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Alaska Approves Higher StandardsFor Graduation

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The Alaska State Board of Education last week voted unanimously to raise graduation requirements for the state's 90,000 public-school students. The vote comes at a time when Harold Raynolds Jr., the commissioner of education, has called for an increased emphasis on academic excellence.

Alaska currently requires students to complete 19 credits for graduation; only five are specified by the board--one credit each in language arts, social studies, mathematics, science, and physical education.

In approving the new set of requirements, the board raised the number of mandatory courses to 21, including four units of language arts, three of social studies, two each of mathematics and science, and one of physical education or health, according to Rosemary Haggevig, assistant to the state board. The requirements are scheduled to go into effect next year.

Public Hearings

The state board also voted to hold public hearings on a proposal that would require Alaska's 53 public-school districts to develop their own curricula for each grade, according to Ms. Haggevig. Alaska currently has no mandated curricula for public schools.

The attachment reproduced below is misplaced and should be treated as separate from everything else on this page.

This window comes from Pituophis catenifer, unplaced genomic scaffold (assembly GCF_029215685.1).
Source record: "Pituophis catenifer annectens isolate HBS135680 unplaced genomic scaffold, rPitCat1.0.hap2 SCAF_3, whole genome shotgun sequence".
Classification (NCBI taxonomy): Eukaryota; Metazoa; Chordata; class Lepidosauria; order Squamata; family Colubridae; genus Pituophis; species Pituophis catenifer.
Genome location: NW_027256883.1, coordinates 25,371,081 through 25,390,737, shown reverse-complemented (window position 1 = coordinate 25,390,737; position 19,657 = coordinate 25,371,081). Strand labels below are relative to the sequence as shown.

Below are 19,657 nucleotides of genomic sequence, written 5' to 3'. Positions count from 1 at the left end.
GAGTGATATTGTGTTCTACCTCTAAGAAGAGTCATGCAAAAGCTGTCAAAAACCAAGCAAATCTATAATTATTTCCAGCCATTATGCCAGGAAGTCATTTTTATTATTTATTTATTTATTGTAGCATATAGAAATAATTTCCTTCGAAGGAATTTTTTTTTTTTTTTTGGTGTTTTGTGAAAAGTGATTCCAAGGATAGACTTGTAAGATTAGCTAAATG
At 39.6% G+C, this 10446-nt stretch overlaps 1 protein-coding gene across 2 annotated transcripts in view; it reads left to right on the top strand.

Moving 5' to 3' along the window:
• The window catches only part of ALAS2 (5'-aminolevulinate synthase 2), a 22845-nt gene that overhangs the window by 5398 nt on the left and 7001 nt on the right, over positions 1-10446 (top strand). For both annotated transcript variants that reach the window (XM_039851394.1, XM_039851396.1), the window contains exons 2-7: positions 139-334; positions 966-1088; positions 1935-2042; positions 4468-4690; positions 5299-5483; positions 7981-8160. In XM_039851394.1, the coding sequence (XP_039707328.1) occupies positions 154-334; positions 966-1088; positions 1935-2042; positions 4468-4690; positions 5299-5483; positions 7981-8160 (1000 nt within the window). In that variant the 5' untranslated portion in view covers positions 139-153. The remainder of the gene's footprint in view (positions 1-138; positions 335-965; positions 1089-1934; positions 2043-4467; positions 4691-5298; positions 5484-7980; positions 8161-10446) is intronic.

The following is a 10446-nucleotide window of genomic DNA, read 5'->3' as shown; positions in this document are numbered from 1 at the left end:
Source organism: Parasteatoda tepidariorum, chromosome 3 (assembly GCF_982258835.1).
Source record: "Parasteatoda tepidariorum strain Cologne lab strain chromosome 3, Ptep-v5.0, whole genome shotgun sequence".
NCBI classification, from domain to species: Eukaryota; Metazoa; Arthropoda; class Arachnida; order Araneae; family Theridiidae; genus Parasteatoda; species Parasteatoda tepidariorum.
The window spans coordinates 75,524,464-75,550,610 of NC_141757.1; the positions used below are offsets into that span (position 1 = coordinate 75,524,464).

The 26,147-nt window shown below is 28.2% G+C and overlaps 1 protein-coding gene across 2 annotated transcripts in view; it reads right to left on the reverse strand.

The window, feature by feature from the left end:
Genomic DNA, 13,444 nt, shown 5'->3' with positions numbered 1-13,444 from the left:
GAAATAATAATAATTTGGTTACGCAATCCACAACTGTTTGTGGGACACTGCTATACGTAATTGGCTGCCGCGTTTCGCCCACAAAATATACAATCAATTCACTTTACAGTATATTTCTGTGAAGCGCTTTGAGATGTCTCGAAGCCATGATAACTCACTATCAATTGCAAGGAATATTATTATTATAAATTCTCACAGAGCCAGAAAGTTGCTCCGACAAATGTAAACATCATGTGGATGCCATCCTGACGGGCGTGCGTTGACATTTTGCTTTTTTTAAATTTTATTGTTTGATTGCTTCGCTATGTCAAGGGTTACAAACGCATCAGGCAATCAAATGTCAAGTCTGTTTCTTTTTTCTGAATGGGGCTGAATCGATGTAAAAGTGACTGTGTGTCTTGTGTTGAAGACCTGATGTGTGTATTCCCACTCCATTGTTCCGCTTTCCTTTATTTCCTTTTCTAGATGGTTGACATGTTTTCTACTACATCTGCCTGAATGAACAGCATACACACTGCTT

The proposal would also direct districts to review their curricula every five years and to use nationally normed tests annually to measure students' progress in reading and mathematics, she said.

If the curriculum proposal is approved, a project now being planned by the state education department will help districts comply with the change, according to Richard Luther, director of the division of educational program support.

Under the Model Curriculum Development Project, teams within the department are working to draft model curricula in all subjects for grades K-12, according to Mr. Luther.

The teams will draw on curriculum guidelines used in other states and on suggestions from officials in Alaska's local school districts.

The models will be available to all districts to help them develop and evaluate their own curricula, according to Mr. Luther.

The curriculum models will be reviewed by professional teachers' associations and will be presented to the state board this summer, Mr. Luther said. Responses from the districts will be solicited in the 1984-85 school year, as will reactions from a variety of teachers, administrators, parents, and education-school faculty members.

Thus far, district leaders have responded positively to the development of the models, Mr. Luther said. "They feel it's something the department should be doing and that it will be very useful to them," he said.

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